You can hear recorded Irish music in many a bar, but for the last 10 years, Thursday nights at Molly Malone’s, 7652 Madison St., have rung with the homemade music of the pub’s Irish music players. Beside a blazing fireplace, the Celtic jam session kicks off at 8 p.m. and features an ever-changing roster of musicians.
Teresa Shine and her brother John have been the mainstays. They are first-generation South Side Irish, who grew up surrounded by the sounds of the Old Sod.
“Our parents wanted us to get into the culture and preserve the heritage,” Teresa recalled, “John and I took fiddle lessons from a Sligo man, Phil Durkin. He introduced us to a whole world of music.”
Teresa was only 12 when she tagged along with her 15-year-old brother to the Thursday night sessions at Durkin’s home. There they learned to make music with players in their 70s.
“It was such a blessing,” she said. “It’s something we’ll always have. You can find Irish music all over the world.”
In 2002, Teresa was part of an eight-piece ensemble that qualified for the All Ireland Competition. Around that time, a friend of hers started the sessions at Molly Malone’s. “It’s become our second home,” Teresa said. “People find it on the website. We’ve had visitors from Canada, California and New York. I’ve met a lot of musicians through Molly Malone’s. I see new faces every week.”
She also sees one familiar face. Forest Parker Steve West is a session stalwart, who lives a short walk from the pub. He’s been playing flute and assorted instruments since he was in third grade. He’s also played Irish music for the past quarter-century.
“I was first attracted to Irish music when I started rambling around the country with a flute in my backpack,” West said. After learning that being a street musician could bring in a few bucks, West became a busker in the French Quarter of New Orleans.
Since then, he has become a master of the penny whistle as well and carries a large bag of these jaunty instruments to the sessions. On Thursdays when the Shines can’t make it, West “hosts” the session.
“We usually have half a dozen musicians show up,” he said, “The worse the economy, the more that come.
“The music is spontaneous, the tunes are very short and we usually repeat them three times.” As host, he often introduces the melody and the other players join in. On a recent Thursday, the ensemble had a starting line-up of Mike Casey and John Morris on fiddle, Glynis White on penny whistle, West on flute and Bob Losik providing some much-needed bass with his guitar.
They cheerfully launched into sets of jigs, reels and hornpipes, introducing variations until the sets sputtered to a close. Their acoustic sound didn’t interfere with the undercurrent of conversation in the pub. Applause was appreciated but not expected. They played songs with titles like “Red Haired Boy,” “Cat’s Meow,” and the unforgettable, “I Buried My Wife and Danced on Top of Her.”
“Irish music is a folk tradition that goes back hundreds of years,” West explained.
Of the thousands of Celtic tunes, the group doesn’t do too many “slow ones.” The rhythm became even more insistent when a player arrived with his bodhran. This round Irish drum added a heartbeat that had all the players tapping their feet.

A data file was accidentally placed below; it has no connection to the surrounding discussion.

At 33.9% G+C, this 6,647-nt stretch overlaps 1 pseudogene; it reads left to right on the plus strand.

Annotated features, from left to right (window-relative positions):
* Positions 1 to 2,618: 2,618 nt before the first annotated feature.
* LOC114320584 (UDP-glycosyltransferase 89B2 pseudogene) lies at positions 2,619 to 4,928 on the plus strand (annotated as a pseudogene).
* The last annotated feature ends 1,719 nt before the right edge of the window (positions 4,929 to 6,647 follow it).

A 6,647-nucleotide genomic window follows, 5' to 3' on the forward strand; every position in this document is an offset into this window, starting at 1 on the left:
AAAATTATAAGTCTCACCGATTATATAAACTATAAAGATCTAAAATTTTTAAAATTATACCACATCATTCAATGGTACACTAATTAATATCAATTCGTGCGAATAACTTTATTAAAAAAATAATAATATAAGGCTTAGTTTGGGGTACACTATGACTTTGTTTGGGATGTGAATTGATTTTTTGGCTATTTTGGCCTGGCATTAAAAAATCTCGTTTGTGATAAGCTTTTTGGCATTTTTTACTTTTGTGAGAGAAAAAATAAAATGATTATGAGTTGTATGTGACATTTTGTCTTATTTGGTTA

“Some are playing the melody, others are searching for it,” Casey joked. “It’s anarchy at work.” During brief breaks, they chewed the fat along with the soda bread.
Casey teaches a variety of stringed instruments at Casey Music in Oak Park. He also plays mandolin with a bluegrass band called the Sag Valley Boys. (“Irish music had a baby and they called it bluegrass,” Casey observed). West plays with a Celtic trio called Glen Ayre, and John Shine fiddles in a band called the Great Whiskey Project.
The staff at Molly Malone’s is certainly appreciative. Event coordinator Brigid Brooks said the pub is one of a handful still hosting sessions. “The sessions offer something unique and traditional at the same time,” Brooks said. “It works really well in an Old World pub atmosphere. We have regulars who come here for the music. It’s not amplified. You can let it flow over you and still concentrate on the conversation.
The sessions swell the crowd, along with the Thursday special, fish and chips. During summer and winter school breaks, students join the sessions.
One of these is Forest Park’s own Kathleen Turek. The high school student is Irish on both sides of her family and has developed a deep appreciation for Celtic music. “When I was really little,” she said, “I went to Celtic Fest and saw a young fiddle player named Rose Duffy. I thought it was so cool what she was doing, I asked her for her autograph.”
Turek began her violin lessons at 4 or 5, concentrating on the classical repertoire. However, at the ripe age of 8, she also began studying Irish music.
“I took lessons at the Old Town School of Folk Music,” she said. “Learning Irish music was easier than classical. It was less technical but you had to learn it by ear. I like both but I love Irish music more.”
Turek went on to form an Irish music group called Saoirse (“freedom” in Gaelic). The ensemble features a dozen players – the oldest is a junior in college and the youngest is a freshman in high school.
“We play weddings and Irish fests,” Turek said. The band’s development came full circle when Rose Duffy’s sister, Margaret, joined Saoirse.
Summing up her own feelings about the sessions, Teresa Shine said, “It lifts my spirits on a tough day. It makes me feel more at peace. Molly Malone’s has one of the longest-standing sessions in the Chicago area. It’s pretty steady, even during the hard times of the recession.”
She described Irish music as “manic-depressive” with reels and jigs being manic and the tragic ballads being depressive. The music at Molly Malone’s is eternally upbeat, as Shine leads the crew through countless tunes that echo the soul of the Old Sod.